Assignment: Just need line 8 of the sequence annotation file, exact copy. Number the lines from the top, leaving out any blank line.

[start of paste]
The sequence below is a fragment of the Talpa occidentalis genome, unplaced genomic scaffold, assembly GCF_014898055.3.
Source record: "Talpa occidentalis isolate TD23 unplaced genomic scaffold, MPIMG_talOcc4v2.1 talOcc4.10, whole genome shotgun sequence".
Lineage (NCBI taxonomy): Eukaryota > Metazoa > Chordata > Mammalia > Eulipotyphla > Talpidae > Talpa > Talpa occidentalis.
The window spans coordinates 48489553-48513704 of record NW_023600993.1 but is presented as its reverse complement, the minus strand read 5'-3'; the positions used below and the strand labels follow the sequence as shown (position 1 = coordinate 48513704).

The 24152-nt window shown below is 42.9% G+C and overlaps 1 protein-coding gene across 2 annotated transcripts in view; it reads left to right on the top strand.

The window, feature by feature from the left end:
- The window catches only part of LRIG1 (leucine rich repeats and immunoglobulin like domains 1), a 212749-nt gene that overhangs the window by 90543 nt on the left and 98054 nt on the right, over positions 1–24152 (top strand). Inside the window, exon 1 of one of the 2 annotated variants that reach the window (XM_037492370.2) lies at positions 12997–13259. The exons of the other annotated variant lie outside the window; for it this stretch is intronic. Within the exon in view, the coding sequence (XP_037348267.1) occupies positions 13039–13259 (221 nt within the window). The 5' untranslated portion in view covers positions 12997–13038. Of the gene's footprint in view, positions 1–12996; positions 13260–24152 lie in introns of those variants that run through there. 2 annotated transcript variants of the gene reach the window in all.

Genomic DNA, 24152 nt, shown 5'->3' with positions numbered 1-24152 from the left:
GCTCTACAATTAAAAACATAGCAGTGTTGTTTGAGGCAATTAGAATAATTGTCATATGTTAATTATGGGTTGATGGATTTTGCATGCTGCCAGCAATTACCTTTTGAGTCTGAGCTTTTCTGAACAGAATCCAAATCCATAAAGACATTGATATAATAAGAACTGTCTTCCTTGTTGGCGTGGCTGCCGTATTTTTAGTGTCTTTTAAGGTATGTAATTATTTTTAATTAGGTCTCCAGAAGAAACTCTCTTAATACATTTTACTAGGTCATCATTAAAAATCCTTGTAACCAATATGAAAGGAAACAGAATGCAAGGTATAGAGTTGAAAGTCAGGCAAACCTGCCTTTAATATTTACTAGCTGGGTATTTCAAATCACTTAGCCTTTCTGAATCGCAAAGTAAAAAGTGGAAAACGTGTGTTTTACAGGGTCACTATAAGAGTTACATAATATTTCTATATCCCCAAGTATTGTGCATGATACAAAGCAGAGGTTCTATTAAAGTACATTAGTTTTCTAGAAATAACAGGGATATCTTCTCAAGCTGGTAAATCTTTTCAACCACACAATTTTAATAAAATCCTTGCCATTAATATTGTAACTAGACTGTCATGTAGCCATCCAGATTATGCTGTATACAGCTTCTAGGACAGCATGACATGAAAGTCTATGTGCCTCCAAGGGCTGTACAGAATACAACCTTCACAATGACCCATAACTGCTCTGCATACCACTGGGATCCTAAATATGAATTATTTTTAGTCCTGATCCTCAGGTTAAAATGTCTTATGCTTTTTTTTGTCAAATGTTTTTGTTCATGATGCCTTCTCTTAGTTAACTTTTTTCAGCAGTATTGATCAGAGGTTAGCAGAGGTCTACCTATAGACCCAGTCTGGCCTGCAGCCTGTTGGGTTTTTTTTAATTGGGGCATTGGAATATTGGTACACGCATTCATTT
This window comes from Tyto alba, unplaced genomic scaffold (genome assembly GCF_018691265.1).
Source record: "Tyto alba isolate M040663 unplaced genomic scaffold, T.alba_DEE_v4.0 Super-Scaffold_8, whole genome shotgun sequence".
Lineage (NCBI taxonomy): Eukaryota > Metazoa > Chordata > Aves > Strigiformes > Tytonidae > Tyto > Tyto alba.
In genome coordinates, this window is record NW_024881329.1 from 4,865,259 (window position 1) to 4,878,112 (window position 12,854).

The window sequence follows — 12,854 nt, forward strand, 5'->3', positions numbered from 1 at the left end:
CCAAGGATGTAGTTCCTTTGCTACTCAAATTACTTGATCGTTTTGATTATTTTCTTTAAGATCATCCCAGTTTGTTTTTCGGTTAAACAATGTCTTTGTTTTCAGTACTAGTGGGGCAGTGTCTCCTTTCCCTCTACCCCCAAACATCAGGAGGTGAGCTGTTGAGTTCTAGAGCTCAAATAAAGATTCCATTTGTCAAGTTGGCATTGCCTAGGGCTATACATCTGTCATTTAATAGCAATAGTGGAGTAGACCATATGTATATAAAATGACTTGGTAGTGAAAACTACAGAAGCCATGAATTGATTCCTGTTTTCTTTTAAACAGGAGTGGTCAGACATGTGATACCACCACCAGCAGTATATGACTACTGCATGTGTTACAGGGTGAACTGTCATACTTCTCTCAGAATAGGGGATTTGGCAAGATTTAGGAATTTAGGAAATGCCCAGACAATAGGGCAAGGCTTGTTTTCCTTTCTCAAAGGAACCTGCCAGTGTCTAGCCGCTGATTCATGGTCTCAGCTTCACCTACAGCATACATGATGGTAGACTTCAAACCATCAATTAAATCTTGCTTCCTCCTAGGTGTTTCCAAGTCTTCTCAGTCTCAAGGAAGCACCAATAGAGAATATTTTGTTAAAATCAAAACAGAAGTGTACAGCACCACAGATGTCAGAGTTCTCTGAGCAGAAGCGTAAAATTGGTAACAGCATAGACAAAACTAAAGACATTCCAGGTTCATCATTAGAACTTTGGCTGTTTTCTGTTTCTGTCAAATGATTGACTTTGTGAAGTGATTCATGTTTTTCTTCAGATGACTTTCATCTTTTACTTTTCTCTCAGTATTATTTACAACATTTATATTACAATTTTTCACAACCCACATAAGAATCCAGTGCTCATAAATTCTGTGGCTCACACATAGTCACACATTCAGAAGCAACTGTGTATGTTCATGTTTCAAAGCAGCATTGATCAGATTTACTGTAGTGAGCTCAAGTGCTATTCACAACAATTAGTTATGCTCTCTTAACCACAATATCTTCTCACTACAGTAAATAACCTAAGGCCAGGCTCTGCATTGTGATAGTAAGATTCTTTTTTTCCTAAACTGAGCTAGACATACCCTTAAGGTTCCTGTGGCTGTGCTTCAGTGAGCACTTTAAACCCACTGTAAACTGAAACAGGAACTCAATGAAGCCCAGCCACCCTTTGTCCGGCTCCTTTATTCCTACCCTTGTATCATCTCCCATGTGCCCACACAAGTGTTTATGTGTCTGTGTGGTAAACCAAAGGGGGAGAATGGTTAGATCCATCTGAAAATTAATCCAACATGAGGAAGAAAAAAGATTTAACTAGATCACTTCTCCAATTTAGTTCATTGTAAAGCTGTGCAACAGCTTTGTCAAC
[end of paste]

Genomic DNA, 24152 nt, shown 5'->3' with positions numbered 1-24152 from the left: